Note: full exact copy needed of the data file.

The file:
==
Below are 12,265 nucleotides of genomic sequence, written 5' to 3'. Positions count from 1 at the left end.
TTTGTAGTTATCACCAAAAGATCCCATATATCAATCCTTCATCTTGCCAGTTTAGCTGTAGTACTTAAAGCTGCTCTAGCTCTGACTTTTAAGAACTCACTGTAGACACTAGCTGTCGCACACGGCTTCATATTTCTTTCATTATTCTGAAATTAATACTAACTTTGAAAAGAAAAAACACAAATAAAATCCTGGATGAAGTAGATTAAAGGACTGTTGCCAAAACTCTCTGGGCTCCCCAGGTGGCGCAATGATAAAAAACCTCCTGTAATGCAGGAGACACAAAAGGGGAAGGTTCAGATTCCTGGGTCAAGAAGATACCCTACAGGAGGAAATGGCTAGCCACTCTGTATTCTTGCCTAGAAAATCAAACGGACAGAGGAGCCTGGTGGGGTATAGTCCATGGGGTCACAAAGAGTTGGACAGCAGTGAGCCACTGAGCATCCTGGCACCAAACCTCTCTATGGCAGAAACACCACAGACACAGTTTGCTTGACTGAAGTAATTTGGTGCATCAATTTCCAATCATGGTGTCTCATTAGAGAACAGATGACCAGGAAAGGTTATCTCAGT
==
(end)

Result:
Below are 12,265 nucleotides of genomic sequence, written 5' to 3'. Positions count from 1 at the left end.
TTTGTAGTTATCACCAAAAGATCCCATATATCAATCCTTCATCTTGCCAGTTTAGCTGTAGTACTTAAAGCTGCTCTAGCTCTGACTTTTAAGAACTCACTGTAGACACTAGCTGTCGCACACGGCTTCATATTTCTTTCATTATTCTGAAATTAATACTAACTTTGAAAAGAAAAAACACAAATAAAATCCTGGATGAAGTAGATTAAAGGACTGTTGCCAAAACTCTCTGGGCTCCCCAGGTGGCGCAATGATAAAAAACCTCCTGTAATGCAGGAGACACAAAAGGGGAAGGTTCAGATTCCTGGGTCAAGAAGATACCCTACAGGAGGAAATGGCTAGCCACTCTGTATTCTTGCCTAGAAAATCAAACGGACAGAGGAGCCTGGTGGGGTATAGTCCATGGGGTCACAAAGAGTTGGACAGCAGTGAGCCACTGAGCATCCTGGCACCAAACCTCTCTATGGCAGAAACACCACAGACACAGTTTGCTTGACTGAAGTAATTTGGTGCATCAATTTCCAATCATGGTGTCTCATTAGAGAACAGATGACCAGGAAAGGTTATCTCAGT